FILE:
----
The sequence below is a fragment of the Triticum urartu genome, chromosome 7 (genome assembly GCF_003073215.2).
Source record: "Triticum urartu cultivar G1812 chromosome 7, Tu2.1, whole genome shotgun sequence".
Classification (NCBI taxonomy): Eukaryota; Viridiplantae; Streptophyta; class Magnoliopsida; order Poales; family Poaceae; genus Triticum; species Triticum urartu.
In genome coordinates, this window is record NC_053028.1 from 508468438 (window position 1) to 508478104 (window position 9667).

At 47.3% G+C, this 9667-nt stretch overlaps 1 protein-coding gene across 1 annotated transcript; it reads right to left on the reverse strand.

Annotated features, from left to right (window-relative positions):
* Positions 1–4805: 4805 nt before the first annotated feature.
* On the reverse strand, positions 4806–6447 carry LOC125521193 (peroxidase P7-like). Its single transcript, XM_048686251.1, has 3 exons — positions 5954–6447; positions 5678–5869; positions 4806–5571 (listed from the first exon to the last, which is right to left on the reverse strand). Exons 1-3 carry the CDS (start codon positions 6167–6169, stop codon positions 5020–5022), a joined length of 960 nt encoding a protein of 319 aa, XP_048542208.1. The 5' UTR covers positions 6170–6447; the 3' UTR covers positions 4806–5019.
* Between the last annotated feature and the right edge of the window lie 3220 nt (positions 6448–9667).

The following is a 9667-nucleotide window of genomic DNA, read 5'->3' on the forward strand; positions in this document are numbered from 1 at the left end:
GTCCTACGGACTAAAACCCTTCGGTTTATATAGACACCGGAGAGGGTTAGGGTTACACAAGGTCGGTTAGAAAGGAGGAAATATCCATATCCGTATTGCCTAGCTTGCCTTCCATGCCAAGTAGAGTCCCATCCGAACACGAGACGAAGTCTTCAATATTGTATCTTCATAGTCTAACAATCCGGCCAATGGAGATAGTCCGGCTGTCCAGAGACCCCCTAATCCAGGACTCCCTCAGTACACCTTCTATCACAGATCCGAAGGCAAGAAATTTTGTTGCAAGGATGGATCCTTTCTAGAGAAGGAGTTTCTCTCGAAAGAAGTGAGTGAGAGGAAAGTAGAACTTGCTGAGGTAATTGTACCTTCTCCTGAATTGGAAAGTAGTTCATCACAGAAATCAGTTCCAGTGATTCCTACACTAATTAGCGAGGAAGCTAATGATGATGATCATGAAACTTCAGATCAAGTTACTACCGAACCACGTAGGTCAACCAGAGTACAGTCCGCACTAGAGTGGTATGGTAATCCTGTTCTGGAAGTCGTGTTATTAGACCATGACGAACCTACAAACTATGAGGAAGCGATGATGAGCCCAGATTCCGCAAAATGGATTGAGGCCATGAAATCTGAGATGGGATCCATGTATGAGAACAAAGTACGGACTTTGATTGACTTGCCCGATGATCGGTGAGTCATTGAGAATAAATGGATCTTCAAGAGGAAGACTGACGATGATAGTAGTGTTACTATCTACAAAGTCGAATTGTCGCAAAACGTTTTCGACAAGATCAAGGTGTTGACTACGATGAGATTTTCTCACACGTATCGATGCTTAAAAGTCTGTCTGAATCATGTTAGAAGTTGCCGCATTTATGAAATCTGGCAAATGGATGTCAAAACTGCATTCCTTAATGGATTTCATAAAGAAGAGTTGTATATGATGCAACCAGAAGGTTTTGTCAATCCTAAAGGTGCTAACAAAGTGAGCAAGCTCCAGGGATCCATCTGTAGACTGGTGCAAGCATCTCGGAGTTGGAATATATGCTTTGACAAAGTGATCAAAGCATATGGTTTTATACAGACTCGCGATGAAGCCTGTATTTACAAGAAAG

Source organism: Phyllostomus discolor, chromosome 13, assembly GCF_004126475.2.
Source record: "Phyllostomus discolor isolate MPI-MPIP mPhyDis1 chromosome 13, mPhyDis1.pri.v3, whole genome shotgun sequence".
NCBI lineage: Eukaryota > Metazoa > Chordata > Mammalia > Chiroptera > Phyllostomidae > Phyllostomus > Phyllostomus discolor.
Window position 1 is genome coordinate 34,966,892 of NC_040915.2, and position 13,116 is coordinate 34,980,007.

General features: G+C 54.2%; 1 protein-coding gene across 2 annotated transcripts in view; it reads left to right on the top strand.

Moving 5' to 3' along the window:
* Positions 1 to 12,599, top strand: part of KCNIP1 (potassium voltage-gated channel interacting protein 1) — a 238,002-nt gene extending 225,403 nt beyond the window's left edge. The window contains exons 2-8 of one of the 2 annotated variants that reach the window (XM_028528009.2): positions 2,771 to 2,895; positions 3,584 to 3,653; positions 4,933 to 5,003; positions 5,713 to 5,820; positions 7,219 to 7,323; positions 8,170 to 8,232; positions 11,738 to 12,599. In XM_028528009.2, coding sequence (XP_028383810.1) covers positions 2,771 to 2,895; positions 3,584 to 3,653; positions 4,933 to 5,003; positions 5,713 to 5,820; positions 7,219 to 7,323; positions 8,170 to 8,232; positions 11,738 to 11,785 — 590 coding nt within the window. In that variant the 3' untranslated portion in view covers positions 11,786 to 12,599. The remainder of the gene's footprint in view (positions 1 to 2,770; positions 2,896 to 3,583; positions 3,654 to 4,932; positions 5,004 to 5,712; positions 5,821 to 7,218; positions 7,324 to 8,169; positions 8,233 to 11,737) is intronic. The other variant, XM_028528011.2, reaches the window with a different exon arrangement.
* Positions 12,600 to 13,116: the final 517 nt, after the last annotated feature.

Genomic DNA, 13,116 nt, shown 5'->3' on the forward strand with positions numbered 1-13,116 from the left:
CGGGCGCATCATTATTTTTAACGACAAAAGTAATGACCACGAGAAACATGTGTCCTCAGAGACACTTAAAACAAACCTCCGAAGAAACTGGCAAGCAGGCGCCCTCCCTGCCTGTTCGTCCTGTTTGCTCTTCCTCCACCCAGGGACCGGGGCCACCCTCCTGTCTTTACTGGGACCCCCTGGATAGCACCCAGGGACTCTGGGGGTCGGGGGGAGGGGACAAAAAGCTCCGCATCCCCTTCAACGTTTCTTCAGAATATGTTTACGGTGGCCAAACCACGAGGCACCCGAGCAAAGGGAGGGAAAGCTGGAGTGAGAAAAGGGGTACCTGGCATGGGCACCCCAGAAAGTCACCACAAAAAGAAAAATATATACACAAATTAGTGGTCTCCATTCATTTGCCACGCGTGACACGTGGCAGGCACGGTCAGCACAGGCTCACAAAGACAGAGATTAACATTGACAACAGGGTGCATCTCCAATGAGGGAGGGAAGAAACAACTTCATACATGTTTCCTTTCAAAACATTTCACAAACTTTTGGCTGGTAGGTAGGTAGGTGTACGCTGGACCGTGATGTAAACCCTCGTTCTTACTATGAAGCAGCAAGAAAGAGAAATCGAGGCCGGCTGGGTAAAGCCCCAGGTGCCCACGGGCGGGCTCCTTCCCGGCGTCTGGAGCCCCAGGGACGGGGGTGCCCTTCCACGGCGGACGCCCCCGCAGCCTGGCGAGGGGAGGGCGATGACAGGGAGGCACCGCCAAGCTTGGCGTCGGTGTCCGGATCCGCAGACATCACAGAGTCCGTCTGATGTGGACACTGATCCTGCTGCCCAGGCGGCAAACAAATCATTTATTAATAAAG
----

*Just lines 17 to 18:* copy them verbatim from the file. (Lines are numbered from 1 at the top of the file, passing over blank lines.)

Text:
Moving 5' to 3' along the window:
* Positions 1 to 12,599, top strand: part of KCNIP1 (potassium voltage-gated channel interacting protein 1) — a 238,002-nt gene extending 225,403 nt beyond the window's left edge. The window contains exons 2-8 of one of the 2 annotated variants that reach the window (XM_028528009.2): positions 2,771 to 2,895; positions 3,584 to 3,653; positions 4,933 to 5,003; positions 5,713 to 5,820; positions 7,219 to 7,323; positions 8,170 to 8,232; positions 11,738 to 12,599. In XM_028528009.2, coding sequence (XP_028383810.1) covers positions 2,771 to 2,895; positions 3,584 to 3,653; positions 4,933 to 5,003; positions 5,713 to 5,820; positions 7,219 to 7,323; positions 8,170 to 8,232; positions 11,738 to 11,785 — 590 coding nt within the window. In that variant the 3' untranslated portion in view covers positions 11,786 to 12,599. The remainder of the gene's footprint in view (positions 1 to 2,770; positions 2,896 to 3,583; positions 3,654 to 4,932; positions 5,004 to 5,712; positions 5,821 to 7,218; positions 7,324 to 8,169; positions 8,233 to 11,737) is intronic. The other variant, XM_028528011.2, reaches the window with a different exon arrangement.